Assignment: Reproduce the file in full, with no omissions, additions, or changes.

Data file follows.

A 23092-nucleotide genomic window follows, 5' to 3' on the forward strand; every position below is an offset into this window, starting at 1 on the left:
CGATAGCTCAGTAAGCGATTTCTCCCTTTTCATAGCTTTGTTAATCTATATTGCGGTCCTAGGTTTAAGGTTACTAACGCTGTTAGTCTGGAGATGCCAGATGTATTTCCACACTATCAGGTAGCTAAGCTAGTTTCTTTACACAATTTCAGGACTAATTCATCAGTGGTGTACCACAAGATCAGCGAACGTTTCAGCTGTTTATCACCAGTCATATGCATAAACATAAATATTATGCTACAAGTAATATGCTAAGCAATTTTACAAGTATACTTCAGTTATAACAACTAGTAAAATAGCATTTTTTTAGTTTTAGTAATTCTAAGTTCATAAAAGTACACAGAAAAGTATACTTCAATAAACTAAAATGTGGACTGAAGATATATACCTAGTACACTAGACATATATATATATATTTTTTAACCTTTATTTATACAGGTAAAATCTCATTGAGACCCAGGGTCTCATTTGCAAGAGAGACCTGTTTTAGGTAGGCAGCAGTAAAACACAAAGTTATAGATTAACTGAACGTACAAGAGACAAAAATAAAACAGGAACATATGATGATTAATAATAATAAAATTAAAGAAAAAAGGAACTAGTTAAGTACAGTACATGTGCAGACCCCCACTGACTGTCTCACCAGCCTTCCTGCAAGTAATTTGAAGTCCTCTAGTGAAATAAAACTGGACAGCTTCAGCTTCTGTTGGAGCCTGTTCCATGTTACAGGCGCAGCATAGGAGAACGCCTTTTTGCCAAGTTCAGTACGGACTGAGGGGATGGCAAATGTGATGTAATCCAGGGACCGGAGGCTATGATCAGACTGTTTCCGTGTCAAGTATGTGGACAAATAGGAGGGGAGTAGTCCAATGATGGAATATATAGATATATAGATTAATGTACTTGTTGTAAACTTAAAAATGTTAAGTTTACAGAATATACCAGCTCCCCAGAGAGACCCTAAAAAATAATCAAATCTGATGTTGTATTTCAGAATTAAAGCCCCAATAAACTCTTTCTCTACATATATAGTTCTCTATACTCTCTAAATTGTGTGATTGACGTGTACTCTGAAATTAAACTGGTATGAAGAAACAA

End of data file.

A 23092-nucleotide genomic window follows, 5' to 3' on the forward strand; every position below is an offset into this window, starting at 1 on the left:
CGATAGCTCAGTAAGCGATTTCTCCCTTTTCATAGCTTTGTTAATCTATATTGCGGTCCTAGGTTTAAGGTTACTAACGCTGTTAGTCTGGAGATGCCAGATGTATTTCCACACTATCAGGTAGCTAAGCTAGTTTCTTTACACAATTTCAGGACTAATTCATCAGTGGTGTACCACAAGATCAGCGAACGTTTCAGCTGTTTATCACCAGTCATATGCATAAACATAAATATTATGCTACAAGTAATATGCTAAGCAATTTTACAAGTATACTTCAGTTATAACAACTAGTAAAATAGCATTTTTTTAGTTTTAGTAATTCTAAGTTCATAAAAGTACACAGAAAAGTATACTTCAATAAACTAAAATGTGGACTGAAGATATATACCTAGTACACTAGACATATATATATATATTTTTTAACCTTTATTTATACAGGTAAAATCTCATTGAGACCCAGGGTCTCATTTGCAAGAGAGACCTGTTTTAGGTAGGCAGCAGTAAAACACAAAGTTATAGATTAACTGAACGTACAAGAGACAAAAATAAAACAGGAACATATGATGATTAATAATAATAAAATTAAAGAAAAAAGGAACTAGTTAAGTACAGTACATGTGCAGACCCCCACTGACTGTCTCACCAGCCTTCCTGCAAGTAATTTGAAGTCCTCTAGTGAAATAAAACTGGACAGCTTCAGCTTCTGTTGGAGCCTGTTCCATGTTACAGGCGCAGCATAGGAGAACGCCTTTTTGCCAAGTTCAGTACGGACTGAGGGGATGGCAAATGTGATGTAATCCAGGGACCGGAGGCTATGATCAGACTGTTTCCGTGTCAAGTATGTGGACAAATAGGAGGGGAGTAGTCCAATGATGGAATATATAGATATATAGATTAATGTACTTGTTGTAAACTTAAAAATGTTAAGTTTACAGAATATACCAGCTCCCCAGAGAGACCCTAAAAAATAATCAAATCTGATGTTGTATTTCAGAATTAAAGCCCCAATAAACTCTTTCTCTACATATATAGTTCTCTATACTCTCTAAATTGTGTGATTGACGTGTACTCTGAAATTAAACTGGTATGAAGAAACAA